Flipping the Line: Canada can build energy infrastructure. B.C. proves it.
I see three common features of the B.C. projects that might provide some lessons for the rest of Canada.
The Line welcomes angry rebuttals and responses to our work. The best will be featured in our ongoing series, Flipping the Line. Today, Kevin Milligan makes the case for why Canada can indeed find ways to export more energy (and not just oil and gas).
By: Kevin Milligan
Can Canada build energy infrastructure? Matt Gurney wrote last week in The Line that we should be skeptical that Canada can ever build things. I’d argue that the example of British Columbia shows that infrastructure in Canada can built and offers lessons for those who want to build more.
Matt’s article covered a recent speech by Deputy Prime Minister Chrystia Freeland about Canada’s place in the emerging post-Russian-invasion world, and Canada’s role as an energy exporter. Matt made two main points. First, he judged that Minister Freeland made a “damn good speech.” Second, Matt warned that the Minister’s expressed enthusiasm for “fast-tracking” energy infrastructure projects needs to be checked against actual performance on getting things done. I worked with Minister Freeland when I served in government and have advised her periodically before and since. So, I won’t offer my own critiques of her speech other than to say I agree with Matt on both his main points.
Where I challenge Matt is his lament that “Canada has not established that it has much interest in building much more infrastructure to expand exports of energy beyond the expansion of the TMX pipeline.” I challenge Matt’s lamentation because I live in British Columbia where energy infrastructure projects abound. British Columbia, while located way over here on this side of the Rocky Mountains, is in Canada. I do worry sometimes that we in B.C. are not noticed. This is a shame, because B.C.’s success in getting energy infrastructure projects built provides lessons for those in the rest of Canada who might want to do more. I’ll first list some of the many B.C. projects currently underway to settle that score, then move on to the energy infrastructure lessons the rest of Canada can learn from B.C..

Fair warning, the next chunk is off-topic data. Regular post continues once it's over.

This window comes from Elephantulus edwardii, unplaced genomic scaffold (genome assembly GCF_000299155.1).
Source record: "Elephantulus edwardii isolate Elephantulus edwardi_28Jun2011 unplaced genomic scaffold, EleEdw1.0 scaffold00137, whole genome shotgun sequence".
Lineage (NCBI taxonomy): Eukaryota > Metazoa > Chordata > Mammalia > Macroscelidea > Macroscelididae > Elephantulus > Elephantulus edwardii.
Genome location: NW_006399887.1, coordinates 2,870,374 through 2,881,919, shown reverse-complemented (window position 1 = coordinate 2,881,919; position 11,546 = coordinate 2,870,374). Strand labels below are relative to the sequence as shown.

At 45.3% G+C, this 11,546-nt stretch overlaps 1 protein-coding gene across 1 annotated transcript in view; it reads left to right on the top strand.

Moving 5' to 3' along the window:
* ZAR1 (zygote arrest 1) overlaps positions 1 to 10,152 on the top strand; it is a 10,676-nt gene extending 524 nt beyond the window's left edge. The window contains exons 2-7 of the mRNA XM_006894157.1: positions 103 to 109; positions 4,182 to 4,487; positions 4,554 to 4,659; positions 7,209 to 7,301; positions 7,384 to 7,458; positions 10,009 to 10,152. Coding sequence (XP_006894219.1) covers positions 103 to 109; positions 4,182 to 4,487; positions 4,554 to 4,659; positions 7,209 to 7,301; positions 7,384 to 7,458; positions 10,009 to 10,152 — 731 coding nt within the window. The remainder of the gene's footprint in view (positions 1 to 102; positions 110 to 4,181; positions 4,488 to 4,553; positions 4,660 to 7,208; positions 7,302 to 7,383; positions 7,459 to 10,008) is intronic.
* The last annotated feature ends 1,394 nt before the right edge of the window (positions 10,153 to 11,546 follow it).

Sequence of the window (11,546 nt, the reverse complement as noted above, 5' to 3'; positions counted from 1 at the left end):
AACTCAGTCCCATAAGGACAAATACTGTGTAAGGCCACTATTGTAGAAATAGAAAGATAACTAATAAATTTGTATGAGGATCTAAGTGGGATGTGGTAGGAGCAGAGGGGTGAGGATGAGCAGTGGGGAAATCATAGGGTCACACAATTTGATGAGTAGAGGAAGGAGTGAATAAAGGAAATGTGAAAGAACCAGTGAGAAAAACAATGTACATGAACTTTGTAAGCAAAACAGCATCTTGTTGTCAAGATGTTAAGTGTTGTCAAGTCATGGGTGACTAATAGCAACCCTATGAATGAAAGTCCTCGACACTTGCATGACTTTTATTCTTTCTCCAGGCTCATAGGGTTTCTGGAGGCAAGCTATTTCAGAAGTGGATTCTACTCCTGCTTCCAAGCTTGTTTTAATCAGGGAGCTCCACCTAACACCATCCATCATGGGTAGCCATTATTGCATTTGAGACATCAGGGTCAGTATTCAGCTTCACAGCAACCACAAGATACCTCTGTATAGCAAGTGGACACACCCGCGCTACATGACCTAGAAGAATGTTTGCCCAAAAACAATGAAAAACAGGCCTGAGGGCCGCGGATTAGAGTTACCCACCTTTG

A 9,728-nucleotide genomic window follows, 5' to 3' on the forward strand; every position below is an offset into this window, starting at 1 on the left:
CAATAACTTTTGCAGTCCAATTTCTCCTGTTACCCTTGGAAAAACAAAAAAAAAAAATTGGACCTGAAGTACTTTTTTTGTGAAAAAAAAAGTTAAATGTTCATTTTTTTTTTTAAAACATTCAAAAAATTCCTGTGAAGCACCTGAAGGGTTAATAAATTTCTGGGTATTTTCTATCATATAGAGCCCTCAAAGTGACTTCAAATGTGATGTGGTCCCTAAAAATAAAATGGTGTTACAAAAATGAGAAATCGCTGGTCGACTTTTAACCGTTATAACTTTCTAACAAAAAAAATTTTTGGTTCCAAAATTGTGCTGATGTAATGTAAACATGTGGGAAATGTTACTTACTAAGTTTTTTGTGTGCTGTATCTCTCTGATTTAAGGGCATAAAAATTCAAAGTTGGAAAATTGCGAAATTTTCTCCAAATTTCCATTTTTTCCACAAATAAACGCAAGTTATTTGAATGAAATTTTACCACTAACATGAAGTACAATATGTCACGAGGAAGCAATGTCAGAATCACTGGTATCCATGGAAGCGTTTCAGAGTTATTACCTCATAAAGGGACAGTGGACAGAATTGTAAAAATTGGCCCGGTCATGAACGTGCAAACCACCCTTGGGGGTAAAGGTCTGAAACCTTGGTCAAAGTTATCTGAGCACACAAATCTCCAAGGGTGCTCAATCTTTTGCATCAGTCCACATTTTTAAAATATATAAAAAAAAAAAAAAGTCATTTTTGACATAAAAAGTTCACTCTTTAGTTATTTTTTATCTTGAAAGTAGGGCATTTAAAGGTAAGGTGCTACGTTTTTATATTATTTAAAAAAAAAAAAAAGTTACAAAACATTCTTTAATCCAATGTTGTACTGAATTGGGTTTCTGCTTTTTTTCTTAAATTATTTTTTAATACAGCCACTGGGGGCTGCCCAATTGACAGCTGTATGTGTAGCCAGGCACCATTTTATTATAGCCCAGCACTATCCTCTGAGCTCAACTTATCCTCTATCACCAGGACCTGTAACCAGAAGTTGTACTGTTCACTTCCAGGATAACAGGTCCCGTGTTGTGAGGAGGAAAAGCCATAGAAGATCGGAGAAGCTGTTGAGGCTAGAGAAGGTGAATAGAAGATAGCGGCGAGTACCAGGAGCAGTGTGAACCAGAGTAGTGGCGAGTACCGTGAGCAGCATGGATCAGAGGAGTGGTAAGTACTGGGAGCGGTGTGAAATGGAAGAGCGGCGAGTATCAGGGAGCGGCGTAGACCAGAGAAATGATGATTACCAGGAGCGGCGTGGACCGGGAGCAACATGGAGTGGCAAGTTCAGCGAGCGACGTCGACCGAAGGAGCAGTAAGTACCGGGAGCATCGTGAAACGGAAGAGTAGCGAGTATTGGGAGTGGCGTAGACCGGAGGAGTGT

First let’s list some of the major energy infrastructure projects currently underway in B.C.
The Transmountain Pipeline, twinning an existing pipeline from Alberta to the Pacific Coast at Burnaby. Matt did mention TMX in his article — even Ontarians have heard of this one!
Woodfibre LNG, a small but ongoing LNG export terminal project near Squamish.
Coastal GasLink, a natural gas pipeline taking product from Dawson Creek 670 kilometres to Kitimat.
Site C, a hydro electric dam on the Peace River. So long as we actually do mean “energy” when we say “energy” (and aren’t just using “energy” as a cute euphemism for “oil and gas”) then hydro energy should count too. Site C is big, way over budget, but definitely happening. The Site C dam will provide the clean energy to liquify the LNG in Kitimat, so Site C matters for exports.
Yes, Canada can build and is building massive energy infrastructure. If you are someone like Matt or Minister Freeland who wants to build still more energy infrastructure, I see three common features of the B.C. projects that might provide some lessons for the rest of Canada.
First, serious work has gone into working with other orders of government. In B.C., that mostly means Indigenous Peoples and their governments. Not everyone has been happy. And boy there have been some protests! It is not easy. But it is necessary, and successful projects do seem to take the collaboration with Indigenous People seriously.
Second, successful projects dissipate the economic benefits to the host communities. That might be through local contracting, local job guarantees, or local charitable donations. This might strike you as expensive. But I only note that it does seem to work.
Third, the provincial government worked effectively to get the projects going. In B.C., this commitment has generally spanned both B.C. Liberal and NDP governments. It hasn’t been true in all cases — John Horgan’s NDP government once promised to fight the TMX pipeline with “every tool in the toolbox.” But generally speaking, having a government that both wants to and knows how to get things done seems very useful. You have to make good choices, and not all governments do.
So, I will join Matt in watching Minister Freeland’s next steps on fast-tracking additional Canadian energy projects. But perhaps more than Matt, I have some confidence — based in B.C.’s experience — that this can happen. Yes, in Canada.
Kevin Milligan is professor of economics at the University of British Columbia’s Vancouver School of Economics.
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